Internal Anatomy. Figure 2. The bones of the avian skull (a) lateral view (b) posterior view (c) sclerotic ring.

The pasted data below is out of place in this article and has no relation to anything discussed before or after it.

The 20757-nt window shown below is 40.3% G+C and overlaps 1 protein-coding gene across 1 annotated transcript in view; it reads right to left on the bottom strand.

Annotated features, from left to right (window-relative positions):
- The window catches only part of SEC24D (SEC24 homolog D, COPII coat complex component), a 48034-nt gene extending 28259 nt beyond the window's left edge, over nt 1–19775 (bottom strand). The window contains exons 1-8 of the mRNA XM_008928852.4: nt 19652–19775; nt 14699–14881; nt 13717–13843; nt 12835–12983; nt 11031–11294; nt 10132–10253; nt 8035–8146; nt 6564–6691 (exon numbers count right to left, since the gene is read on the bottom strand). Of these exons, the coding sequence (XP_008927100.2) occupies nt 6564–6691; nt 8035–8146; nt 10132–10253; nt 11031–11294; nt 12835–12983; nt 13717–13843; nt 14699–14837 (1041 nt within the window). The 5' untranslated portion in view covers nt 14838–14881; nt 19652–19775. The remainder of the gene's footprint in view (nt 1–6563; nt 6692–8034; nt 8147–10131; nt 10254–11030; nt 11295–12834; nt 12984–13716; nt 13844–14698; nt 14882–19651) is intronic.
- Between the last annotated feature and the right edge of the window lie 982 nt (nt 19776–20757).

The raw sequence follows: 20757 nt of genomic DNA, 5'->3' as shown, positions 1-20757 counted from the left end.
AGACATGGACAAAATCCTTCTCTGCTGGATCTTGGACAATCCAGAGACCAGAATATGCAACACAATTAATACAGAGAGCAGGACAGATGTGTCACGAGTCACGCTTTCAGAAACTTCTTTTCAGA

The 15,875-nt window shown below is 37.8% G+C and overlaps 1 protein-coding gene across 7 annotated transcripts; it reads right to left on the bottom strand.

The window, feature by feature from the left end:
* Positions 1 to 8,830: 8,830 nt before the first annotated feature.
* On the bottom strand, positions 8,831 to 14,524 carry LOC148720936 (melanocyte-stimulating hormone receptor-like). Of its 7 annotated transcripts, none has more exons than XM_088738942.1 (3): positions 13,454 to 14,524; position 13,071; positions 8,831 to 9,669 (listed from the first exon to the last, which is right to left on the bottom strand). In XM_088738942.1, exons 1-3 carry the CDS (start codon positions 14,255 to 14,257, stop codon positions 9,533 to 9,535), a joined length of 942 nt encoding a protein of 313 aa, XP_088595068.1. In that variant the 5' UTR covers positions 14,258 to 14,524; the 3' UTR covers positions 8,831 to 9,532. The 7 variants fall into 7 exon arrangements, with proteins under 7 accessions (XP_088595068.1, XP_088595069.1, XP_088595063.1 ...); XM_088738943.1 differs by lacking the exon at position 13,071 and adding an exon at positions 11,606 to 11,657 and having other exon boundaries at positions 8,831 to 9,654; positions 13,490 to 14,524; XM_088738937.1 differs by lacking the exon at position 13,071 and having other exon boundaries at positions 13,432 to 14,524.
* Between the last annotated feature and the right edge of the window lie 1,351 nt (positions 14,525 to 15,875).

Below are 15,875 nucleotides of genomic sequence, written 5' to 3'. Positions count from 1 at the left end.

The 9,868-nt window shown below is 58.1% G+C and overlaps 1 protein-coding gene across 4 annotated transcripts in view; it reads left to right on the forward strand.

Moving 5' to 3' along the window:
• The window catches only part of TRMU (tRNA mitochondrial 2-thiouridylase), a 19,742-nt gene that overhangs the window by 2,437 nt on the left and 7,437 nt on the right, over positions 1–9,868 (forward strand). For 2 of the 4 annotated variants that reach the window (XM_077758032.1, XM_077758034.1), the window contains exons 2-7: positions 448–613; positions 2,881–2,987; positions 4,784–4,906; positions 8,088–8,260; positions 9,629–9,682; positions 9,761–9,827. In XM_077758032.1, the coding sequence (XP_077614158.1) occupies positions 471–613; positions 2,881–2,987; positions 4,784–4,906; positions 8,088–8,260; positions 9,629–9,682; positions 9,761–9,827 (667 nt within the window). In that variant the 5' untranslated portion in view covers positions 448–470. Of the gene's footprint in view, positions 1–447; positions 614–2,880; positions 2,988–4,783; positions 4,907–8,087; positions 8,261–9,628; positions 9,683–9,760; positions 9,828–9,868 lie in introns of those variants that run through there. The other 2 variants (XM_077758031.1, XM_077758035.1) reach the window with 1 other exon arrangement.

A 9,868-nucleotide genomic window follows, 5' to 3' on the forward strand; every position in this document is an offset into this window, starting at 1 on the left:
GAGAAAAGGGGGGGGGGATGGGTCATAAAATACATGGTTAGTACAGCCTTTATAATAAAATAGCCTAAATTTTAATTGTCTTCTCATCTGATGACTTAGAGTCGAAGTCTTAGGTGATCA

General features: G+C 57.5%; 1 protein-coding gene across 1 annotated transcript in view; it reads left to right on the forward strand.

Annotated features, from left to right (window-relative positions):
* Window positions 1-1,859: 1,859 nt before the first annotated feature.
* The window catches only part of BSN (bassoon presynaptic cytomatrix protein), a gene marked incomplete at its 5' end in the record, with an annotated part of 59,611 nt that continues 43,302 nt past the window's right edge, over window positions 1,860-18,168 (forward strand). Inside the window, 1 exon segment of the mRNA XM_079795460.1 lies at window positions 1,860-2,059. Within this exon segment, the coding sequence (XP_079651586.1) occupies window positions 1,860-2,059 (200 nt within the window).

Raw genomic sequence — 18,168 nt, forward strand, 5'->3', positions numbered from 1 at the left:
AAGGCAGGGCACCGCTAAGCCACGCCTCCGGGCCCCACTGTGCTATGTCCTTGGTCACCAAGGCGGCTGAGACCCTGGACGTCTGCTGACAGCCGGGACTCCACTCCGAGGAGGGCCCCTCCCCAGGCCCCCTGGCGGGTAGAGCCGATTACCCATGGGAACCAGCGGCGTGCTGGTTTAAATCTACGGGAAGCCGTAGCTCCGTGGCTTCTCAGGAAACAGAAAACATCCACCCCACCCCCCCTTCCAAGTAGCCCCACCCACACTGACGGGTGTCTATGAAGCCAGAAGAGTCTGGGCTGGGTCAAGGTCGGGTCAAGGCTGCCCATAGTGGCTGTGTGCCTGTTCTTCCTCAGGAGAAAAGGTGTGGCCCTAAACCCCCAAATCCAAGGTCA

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1 Internal Anatomy Skeletal System The skeletal system (Figure 1) is highly modified to meet the structural and energetic demands of flight. Throughout the skeleton are examples of three types of adaptive modifications: rigidity, reduction and redistribution of mass, and modifications of the limbs for flight. Rigidity is increased by modifications of the structure of bones and by fusions between them. To improve balance during flight, most of the muscle mass controlling the wings and legs are located near the center of the body, producing a compact form. Locate the following structures on the mounted pigeon skeletons and note the modifications described below. The bones While maintaining strength, most of the bones are pneumatic, being hollow and filled with air spaces connected to the respiratory system. Internal struts add strength to some bones such as the humerus. a Interorbital septum Lacrimal Frontal Nasal Mesethmoid Parietal region Nasal aperature Squamosal region Maxillary process of the premaxilla Occipital crest Occipital Postorbital process Dentary Quadrate Quadratojugal Pterygoid Articular Zygomatic arch Frontal b Parietal region Occipital crest Occipital complex Occipital condyle Squamosal region Periotic capsule Foramen magnum c Maxilla Nasal process of the premaxilla Sclerotic ring Ulnare Ulna Thoracic vertebrae Vertebral rib Ilium Synsacrum Pygostyle Carpometacarpus Pollex Radial Radius Triosseal canal Furcula Uncinate Process Figure 2. The bones of the avian skull (a) lateral view (b) posterior view (c) sclerotic ring. beak replaces the bony, heavy toothed jaw of reptiles. Beaks, of course, can be highly modified for different types of food and feeding behavior. One important vestige of birds ancestral relationship to reptiles is the jaw joint articulation between the quadrate and articular bones (compare this to the squamosal-dentary joint in mammals). Note the large orbits, as sight is an important sensory mechanism for birds. Within the orbit is the sclerotic ring (this may be absent in your specimen), which helps to support the eyeball. In the posterior part of the skull is a single occipital condyle, which articulates with the first cervical vertebrae. Reptiles likewise have a single occipital condyle, while mammals have four. Ischium Pubis Femur Tibiotarsus Tarsometatarsus Figure 1. The bones of the avian skeleton. Sternal rib Sternum Carina (keel) Neck The necks of birds are very important for body maintenance and eyesight. Modification for flight has rendered avian forelimbs almost useless for any task other than flight. To make up for this lack of forelimb dexterity, the beak is used for many tasks such as preening feathers. To access hard-to-reach feathers on the back and tail birds require a flexible neck. Furthermore, as birds have immobile eyes, head movement and flexibility is required to focus on objects at various distances. Heterocoelous (saddle shaped) vertebrae in the cervical region facilitate the extreme neck mobility required to carry out these tasks. Skull The bones of the skull (Figure 2) are generally fused providing protection to the brain while being of light weight. A light, toothless Internal Anatomy Thorax and Sternum Posterior to the cervical (neck) vertebrae are five fused thoracic vertebrae (Figure 1). Supported by these vertebrae are seven sets of 1